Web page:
Home town hero Lionel Shriver returned to Raleigh last night to discuss her new novel, Big Brother, at Quail Ridge Books. About 50 people – including a couple-three without gray hair – heard her describe her latest sally into our politically charged landscape: a novel hinged on obesity.
We hate spoilers in Top Ten Land – we’ll let you find out for yourself if Hamlet delivers his revenge, if Ahab catches that pesky whale and if Humbert and the fire of his loins live happily ever after. We have so much self-restraint, we won’t even tell you about the wild, crazy &%^* Walter White pulled on Breaking Bad last season.
Please join us in welcoming Martha Southgate to Top Ten Land. Martha is an award-winning author whose work often explores the tension and contradictions experienced by African Americans who live amongst whites.
Claire Messud established her name, as well as a large and captivated following, in 2006 with her critically acclaimed bestseller, The Emperor’s Children.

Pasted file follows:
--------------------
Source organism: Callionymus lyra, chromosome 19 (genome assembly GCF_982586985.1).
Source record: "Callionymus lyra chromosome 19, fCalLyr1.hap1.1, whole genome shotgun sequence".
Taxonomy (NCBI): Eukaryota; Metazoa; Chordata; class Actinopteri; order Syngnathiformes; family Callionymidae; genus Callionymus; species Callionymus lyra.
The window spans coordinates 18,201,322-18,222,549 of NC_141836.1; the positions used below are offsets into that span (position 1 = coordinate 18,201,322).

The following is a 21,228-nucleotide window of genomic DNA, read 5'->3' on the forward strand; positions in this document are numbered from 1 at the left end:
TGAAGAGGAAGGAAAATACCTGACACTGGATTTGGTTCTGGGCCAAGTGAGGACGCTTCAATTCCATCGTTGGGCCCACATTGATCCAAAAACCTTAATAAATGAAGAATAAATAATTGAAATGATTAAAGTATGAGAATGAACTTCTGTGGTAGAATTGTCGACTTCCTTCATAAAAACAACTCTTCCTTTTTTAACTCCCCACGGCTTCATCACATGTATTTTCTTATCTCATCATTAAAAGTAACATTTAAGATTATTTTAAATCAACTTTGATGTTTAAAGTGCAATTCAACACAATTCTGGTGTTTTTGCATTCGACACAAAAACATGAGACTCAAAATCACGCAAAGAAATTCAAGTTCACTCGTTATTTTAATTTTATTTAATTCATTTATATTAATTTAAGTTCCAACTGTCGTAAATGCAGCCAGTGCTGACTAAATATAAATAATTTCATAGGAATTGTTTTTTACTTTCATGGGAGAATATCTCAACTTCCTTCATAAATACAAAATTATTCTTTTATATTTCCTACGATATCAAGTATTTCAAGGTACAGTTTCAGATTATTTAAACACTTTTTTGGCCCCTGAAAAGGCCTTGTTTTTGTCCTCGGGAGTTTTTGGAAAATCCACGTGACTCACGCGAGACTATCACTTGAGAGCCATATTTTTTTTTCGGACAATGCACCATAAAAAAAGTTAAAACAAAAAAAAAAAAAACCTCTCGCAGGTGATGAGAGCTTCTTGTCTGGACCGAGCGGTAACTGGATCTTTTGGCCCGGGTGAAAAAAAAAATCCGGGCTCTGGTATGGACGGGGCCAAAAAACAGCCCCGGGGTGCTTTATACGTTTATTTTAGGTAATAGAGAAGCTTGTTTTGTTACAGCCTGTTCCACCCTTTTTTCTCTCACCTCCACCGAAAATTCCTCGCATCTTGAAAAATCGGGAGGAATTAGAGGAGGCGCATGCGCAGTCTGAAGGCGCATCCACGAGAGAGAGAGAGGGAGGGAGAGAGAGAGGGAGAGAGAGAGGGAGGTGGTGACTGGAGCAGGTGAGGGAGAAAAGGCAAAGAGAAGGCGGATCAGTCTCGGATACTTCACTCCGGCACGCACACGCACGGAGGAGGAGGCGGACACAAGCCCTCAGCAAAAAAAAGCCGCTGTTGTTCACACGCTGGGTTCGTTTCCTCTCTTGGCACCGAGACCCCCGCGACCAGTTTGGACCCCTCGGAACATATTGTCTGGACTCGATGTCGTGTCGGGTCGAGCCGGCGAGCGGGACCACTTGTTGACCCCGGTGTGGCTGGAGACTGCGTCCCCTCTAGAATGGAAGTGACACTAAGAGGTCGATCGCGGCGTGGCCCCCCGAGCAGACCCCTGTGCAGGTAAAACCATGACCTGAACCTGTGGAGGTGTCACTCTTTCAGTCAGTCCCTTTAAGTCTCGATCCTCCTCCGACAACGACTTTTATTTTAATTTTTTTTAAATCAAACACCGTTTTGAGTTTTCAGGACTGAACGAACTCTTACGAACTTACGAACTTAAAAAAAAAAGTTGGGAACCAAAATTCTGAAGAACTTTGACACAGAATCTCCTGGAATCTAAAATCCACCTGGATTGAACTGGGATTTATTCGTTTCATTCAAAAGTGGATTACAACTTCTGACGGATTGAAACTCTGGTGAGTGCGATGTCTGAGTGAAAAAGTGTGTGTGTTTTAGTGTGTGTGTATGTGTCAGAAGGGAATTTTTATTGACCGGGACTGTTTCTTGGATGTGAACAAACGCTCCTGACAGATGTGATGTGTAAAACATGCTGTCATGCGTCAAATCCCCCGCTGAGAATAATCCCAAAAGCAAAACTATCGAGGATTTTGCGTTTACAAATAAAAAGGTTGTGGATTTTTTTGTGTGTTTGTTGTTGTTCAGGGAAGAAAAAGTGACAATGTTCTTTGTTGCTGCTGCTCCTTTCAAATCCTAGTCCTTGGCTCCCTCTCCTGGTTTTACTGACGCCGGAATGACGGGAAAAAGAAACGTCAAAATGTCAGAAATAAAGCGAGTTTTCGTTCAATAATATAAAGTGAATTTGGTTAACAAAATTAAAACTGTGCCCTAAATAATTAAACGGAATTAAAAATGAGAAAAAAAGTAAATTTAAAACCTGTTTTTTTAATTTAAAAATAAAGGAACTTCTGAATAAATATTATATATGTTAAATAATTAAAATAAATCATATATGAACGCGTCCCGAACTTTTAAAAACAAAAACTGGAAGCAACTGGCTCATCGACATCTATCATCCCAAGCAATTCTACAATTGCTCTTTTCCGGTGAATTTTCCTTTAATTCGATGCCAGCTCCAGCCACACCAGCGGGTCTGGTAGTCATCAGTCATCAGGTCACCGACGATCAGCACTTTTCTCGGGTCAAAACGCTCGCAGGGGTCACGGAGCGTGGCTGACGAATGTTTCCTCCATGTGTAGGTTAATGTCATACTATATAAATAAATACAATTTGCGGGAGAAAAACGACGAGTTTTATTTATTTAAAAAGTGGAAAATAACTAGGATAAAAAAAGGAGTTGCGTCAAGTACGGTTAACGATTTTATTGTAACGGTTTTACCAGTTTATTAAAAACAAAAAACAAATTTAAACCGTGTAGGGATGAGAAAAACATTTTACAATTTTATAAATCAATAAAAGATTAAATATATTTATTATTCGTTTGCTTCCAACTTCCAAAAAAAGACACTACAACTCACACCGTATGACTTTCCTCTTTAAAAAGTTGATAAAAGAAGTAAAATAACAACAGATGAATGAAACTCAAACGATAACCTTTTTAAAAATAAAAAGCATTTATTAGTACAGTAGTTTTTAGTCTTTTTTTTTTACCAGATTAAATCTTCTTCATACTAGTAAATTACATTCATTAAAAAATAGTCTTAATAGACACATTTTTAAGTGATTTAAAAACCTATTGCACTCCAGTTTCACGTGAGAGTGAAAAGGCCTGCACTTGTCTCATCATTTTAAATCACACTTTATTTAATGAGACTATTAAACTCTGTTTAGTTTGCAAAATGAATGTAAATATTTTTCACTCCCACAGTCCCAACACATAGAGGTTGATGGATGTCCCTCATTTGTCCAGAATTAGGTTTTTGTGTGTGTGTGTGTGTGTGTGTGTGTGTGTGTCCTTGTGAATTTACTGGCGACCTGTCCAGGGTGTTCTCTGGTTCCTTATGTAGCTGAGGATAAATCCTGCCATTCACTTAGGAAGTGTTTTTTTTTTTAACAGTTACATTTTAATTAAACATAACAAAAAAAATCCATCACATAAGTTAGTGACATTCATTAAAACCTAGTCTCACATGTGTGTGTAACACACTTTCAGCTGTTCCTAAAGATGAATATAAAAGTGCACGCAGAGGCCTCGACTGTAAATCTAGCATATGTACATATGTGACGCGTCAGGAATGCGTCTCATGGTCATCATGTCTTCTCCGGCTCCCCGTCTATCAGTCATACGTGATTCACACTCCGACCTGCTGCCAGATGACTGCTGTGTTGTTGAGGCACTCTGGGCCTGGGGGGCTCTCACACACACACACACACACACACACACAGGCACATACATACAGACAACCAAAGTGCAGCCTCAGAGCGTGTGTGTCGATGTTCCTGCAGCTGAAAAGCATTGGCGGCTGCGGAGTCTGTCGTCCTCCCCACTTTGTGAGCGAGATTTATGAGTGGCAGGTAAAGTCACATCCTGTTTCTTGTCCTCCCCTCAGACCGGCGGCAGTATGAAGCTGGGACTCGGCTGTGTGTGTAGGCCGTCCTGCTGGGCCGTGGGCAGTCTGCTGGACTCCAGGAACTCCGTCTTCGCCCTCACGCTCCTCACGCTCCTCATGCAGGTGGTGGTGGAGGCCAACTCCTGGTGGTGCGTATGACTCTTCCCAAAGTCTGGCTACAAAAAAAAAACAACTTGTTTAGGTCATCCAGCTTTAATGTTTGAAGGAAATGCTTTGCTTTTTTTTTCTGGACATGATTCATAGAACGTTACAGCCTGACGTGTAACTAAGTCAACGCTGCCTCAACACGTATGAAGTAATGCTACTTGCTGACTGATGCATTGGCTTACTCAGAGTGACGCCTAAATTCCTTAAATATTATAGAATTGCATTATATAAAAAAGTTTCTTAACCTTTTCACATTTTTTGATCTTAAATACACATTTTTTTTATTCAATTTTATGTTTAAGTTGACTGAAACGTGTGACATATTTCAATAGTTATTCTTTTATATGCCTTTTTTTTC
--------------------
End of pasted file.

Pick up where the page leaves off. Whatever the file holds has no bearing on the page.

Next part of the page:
If she were a pop star, she would churn some more product out quick, fast, in-a-hurry. Instead she lived her life, started one novel, then abandoned it. Now, seven years later, Knopf has published The Woman Upstairs.
If James Salter has received glowing reviews throughout his brilliant career, then his notice in Friday’s New York Times can only be called a white-hot Supernova of praise. Here’s how Malcolm Jones begins his review of Salter’s new novel:
Our newest list comes from Jane Mendelsohn, who soared into prominence in 1996 with her bestselling debut, I Was Amelia Earhart.
Michiko Kakutani praised that work, which was short-listed for the Orange Prize, for using “the bare-boned outlines of the aviator's life … for a poetic meditation on freedom and love and flight.” The New York Times critic also compared it to Gabriel Garcia Marquez's novel "General in His Labyrinth" for the way it “invokes the spirit of a mythic personage, while standing on its own as a powerfully imagined work of fiction.”